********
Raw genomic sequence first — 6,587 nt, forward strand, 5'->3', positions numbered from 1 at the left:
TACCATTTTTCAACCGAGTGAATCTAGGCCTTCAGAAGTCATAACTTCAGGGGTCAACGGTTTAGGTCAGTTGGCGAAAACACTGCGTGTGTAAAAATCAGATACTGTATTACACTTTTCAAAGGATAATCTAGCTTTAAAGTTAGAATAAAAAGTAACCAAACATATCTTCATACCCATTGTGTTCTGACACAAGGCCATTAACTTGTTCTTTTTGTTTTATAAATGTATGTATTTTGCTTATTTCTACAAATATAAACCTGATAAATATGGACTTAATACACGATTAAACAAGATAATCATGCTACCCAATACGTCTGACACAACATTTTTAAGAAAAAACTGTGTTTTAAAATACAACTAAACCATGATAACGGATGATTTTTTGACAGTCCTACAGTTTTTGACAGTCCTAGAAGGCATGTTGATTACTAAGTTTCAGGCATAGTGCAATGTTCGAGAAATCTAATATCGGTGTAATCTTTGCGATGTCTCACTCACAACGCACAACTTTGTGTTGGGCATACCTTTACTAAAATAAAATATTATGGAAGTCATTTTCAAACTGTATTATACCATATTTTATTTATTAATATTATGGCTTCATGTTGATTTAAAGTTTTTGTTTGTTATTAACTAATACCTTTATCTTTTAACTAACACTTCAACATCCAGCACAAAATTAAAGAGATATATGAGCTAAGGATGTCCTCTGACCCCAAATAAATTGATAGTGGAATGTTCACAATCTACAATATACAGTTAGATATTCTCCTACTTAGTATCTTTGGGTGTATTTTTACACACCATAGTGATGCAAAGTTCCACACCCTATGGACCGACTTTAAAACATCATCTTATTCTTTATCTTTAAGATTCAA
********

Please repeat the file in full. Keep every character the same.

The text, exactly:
Raw genomic sequence first — 6,587 nt, forward strand, 5'->3', positions numbered from 1 at the left:
TACCATTTTTCAACCGAGTGAATCTAGGCCTTCAGAAGTCATAACTTCAGGGGTCAACGGTTTAGGTCAGTTGGCGAAAACACTGCGTGTGTAAAAATCAGATACTGTATTACACTTTTCAAAGGATAATCTAGCTTTAAAGTTAGAATAAAAAGTAACCAAACATATCTTCATACCCATTGTGTTCTGACACAAGGCCATTAACTTGTTCTTTTTGTTTTATAAATGTATGTATTTTGCTTATTTCTACAAATATAAACCTGATAAATATGGACTTAATACACGATTAAACAAGATAATCATGCTACCCAATACGTCTGACACAACATTTTTAAGAAAAAACTGTGTTTTAAAATACAACTAAACCATGATAACGGATGATTTTTTGACAGTCCTACAGTTTTTGACAGTCCTAGAAGGCATGTTGATTACTAAGTTTCAGGCATAGTGCAATGTTCGAGAAATCTAATATCGGTGTAATCTTTGCGATGTCTCACTCACAACGCACAACTTTGTGTTGGGCATACCTTTACTAAAATAAAATATTATGGAAGTCATTTTCAAACTGTATTATACCATATTTTATTTATTAATATTATGGCTTCATGTTGATTTAAAGTTTTTGTTTGTTATTAACTAATACCTTTATCTTTTAACTAACACTTCAACATCCAGCACAAAATTAAAGAGATATATGAGCTAAGGATGTCCTCTGACCCCAAATAAATTGATAGTGGAATGTTCACAATCTACAATATACAGTTAGATATTCTCCTACTTAGTATCTTTGGGTGTATTTTTACACACCATAGTGATGCAAAGTTCCACACCCTATGGACCGACTTTAAAACATCATCTTATTCTTTATCTTTAAGATTCAA